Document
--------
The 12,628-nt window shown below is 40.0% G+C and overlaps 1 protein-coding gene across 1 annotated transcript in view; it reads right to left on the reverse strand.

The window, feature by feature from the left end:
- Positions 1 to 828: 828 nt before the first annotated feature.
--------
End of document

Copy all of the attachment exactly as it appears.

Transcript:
The 12,628-nt window shown below is 40.0% G+C and overlaps 1 protein-coding gene across 1 annotated transcript in view; it reads right to left on the reverse strand.

The window, feature by feature from the left end:
- Positions 1 to 828: 828 nt before the first annotated feature.